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Emissions testing for Mazda's new diesel engine faces difficulty

Mazda began talking up its plans to launch a new diesel engine to the United States a while back. Mazda wanted to put the diesel engine under the hood of its new Mazda6 in the U.S. during the second half of 2013.
 
However, it appears Mazda is having a hard time getting the engine certified for use in the United States. Due to delays in certification, the engine has been pushed until late spring of 2014. The company says that it's currently still working on emissions testing for the U.S. market.

Mazda said, "The on-sale date for Mazda6 Skyactiv-D clean-diesel has been moved to late-spring 2014, to accommodate final emissions testing and certification....More information on the Skyactiv-D clean diesel Mazda6 will be available closer to the on-sale date."

Robert Davis, senior vice president of U.S. operations for Mazda said, "I know we had discussed it being in showrooms before the end of the year, and everyone involved in the program is disappointed it will not be, but final certification testing -- the results of which are looking encouraging -- is taking longer than we had initially expected."

Mazda had also hoped the new diesel engine would help further increase its sales in the U.S.  Mazda6 sales were up 167% in August compared to August of 2012, but are starting to slow.

Source: USA Today



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RE: Stuck behind one
By Reclaimer77 on 9/13/2013 7:35:14 PM , Rating: 1
If diesels are so clean why is Mazda having trouble meeting emissions standards?

Diesel cars pollute more, its just a fact. Lets just chill with the rhetoric and move on.

Not that I personally care about vehicle pollution mind you.


RE: Stuck behind one
By Cheesew1z69 on 9/13/2013 9:13:36 PM , Rating: 2
Dunno dude...

quote:
Photo of a meadow, trees and mountain range Major benefits from Ultra Low Sulfur Diesel fuel with diesel engine and vehicle advances. ULSD fuel enables the use of cleaner technology diesel engines and vehicles, resulting in significantly improved air quality. Annual emission reductions will be equivalent to removing the pollution from more than 90 percent of today’s trucks and buses, when the current heavy-duty vehicle fleet has been completely replaced in 2030. Tests completed by EPA, the California Air Resources Board, engine manufacturers and others show that using the advanced emissions control devices enabled by the use of ULSD fuel reduces emissions of hydrocarbons and oxides of nitrogen (precursors of ozone), as well as particulate matter to near-zero levels. EPA studies conclude that ozone and particulate matter cause a range of health problems, including those related to breathing, with children and the elderly among those most at risk. EPA estimates that there are significant health benefits associated with this program. As an additional environmental benefit, ULSD fuel enables diesel-powered passenger cars and light trucks to meet the same stringent emissions standards as gasoline vehicles. Diesel-powered vehicles tend to be more fuel efficient than gasoline-powered vehicles. For more information on health and environmental benefits, visit www.epa.gov/cleandiesel.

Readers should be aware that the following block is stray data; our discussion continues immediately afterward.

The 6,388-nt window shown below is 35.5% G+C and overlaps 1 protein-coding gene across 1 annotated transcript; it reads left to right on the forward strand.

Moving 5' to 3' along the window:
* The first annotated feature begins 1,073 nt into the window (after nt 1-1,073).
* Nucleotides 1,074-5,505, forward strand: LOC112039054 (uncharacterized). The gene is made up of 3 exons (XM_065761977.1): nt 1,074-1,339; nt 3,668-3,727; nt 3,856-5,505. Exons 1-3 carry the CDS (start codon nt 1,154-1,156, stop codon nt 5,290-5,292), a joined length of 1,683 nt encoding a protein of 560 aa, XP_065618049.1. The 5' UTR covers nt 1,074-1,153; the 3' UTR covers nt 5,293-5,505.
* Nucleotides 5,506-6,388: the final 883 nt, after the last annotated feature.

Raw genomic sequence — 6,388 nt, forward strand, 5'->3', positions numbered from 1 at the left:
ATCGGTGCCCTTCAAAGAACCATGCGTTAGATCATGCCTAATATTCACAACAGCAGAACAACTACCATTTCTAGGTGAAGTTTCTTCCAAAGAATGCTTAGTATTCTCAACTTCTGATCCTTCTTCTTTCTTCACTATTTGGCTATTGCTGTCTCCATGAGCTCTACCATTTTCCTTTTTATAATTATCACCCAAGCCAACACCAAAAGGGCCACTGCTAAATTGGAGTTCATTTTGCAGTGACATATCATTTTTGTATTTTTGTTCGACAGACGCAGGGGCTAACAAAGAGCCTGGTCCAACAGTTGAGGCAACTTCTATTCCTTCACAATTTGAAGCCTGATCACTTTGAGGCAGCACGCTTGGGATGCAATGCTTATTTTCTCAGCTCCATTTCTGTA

RE: Stuck behind one
By superstition on 9/13/2013 9:26:51 PM , Rating: 1
Particulate is one of the issues. Another is nitrous oxide, the thing that causes companies to often use urea systems in addition to DPFs (particulate filters).


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